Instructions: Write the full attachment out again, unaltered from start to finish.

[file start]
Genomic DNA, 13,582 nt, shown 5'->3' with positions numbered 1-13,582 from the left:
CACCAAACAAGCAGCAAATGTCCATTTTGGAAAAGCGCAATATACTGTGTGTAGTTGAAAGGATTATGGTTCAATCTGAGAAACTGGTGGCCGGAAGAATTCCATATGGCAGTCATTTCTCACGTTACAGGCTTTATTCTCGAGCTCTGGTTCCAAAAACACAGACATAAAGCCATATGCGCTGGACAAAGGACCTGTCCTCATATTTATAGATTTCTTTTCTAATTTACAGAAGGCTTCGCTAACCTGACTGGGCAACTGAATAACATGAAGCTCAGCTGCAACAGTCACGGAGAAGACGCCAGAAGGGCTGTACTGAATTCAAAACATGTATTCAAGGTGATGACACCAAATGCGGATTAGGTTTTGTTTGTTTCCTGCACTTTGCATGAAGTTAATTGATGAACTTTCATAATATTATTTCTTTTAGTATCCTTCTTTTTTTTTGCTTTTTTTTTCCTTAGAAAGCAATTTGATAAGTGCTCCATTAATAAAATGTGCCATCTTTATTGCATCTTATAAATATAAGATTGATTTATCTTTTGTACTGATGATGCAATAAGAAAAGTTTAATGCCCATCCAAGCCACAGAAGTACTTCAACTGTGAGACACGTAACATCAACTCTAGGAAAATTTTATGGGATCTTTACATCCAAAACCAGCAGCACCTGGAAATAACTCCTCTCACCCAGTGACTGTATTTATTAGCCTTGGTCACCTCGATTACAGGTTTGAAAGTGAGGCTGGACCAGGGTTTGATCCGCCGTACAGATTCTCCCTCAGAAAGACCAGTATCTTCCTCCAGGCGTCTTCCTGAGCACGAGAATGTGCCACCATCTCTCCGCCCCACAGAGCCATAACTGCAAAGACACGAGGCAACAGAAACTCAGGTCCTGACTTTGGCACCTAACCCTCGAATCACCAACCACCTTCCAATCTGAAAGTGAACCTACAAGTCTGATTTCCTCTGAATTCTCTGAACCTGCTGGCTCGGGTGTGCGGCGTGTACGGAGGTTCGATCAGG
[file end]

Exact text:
Genomic DNA, 13,582 nt, shown 5'->3' with positions numbered 1-13,582 from the left:
CACCAAACAAGCAGCAAATGTCCATTTTGGAAAAGCGCAATATACTGTGTGTAGTTGAAAGGATTATGGTTCAATCTGAGAAACTGGTGGCCGGAAGAATTCCATATGGCAGTCATTTCTCACGTTACAGGCTTTATTCTCGAGCTCTGGTTCCAAAAACACAGACATAAAGCCATATGCGCTGGACAAAGGACCTGTCCTCATATTTATAGATTTCTTTTCTAATTTACAGAAGGCTTCGCTAACCTGACTGGGCAACTGAATAACATGAAGCTCAGCTGCAACAGTCACGGAGAAGACGCCAGAAGGGCTGTACTGAATTCAAAACATGTATTCAAGGTGATGACACCAAATGCGGATTAGGTTTTGTTTGTTTCCTGCACTTTGCATGAAGTTAATTGATGAACTTTCATAATATTATTTCTTTTAGTATCCTTCTTTTTTTTTGCTTTTTTTTTCCTTAGAAAGCAATTTGATAAGTGCTCCATTAATAAAATGTGCCATCTTTATTGCATCTTATAAATATAAGATTGATTTATCTTTTGTACTGATGATGCAATAAGAAAAGTTTAATGCCCATCCAAGCCACAGAAGTACTTCAACTGTGAGACACGTAACATCAACTCTAGGAAAATTTTATGGGATCTTTACATCCAAAACCAGCAGCACCTGGAAATAACTCCTCTCACCCAGTGACTGTATTTATTAGCCTTGGTCACCTCGATTACAGGTTTGAAAGTGAGGCTGGACCAGGGTTTGATCCGCCGTACAGATTCTCCCTCAGAAAGACCAGTATCTTCCTCCAGGCGTCTTCCTGAGCACGAGAATGTGCCACCATCTCTCCGCCCCACAGAGCCATAACTGCAAAGACACGAGGCAACAGAAACTCAGGTCCTGACTTTGGCACCTAACCCTCGAATCACCAACCACCTTCCAATCTGAAAGTGAACCTACAAGTCTGATTTCCTCTGAATTCTCTGAACCTGCTGGCTCGGGTGTGCGGCGTGTACGGAGGTTCGATCAGG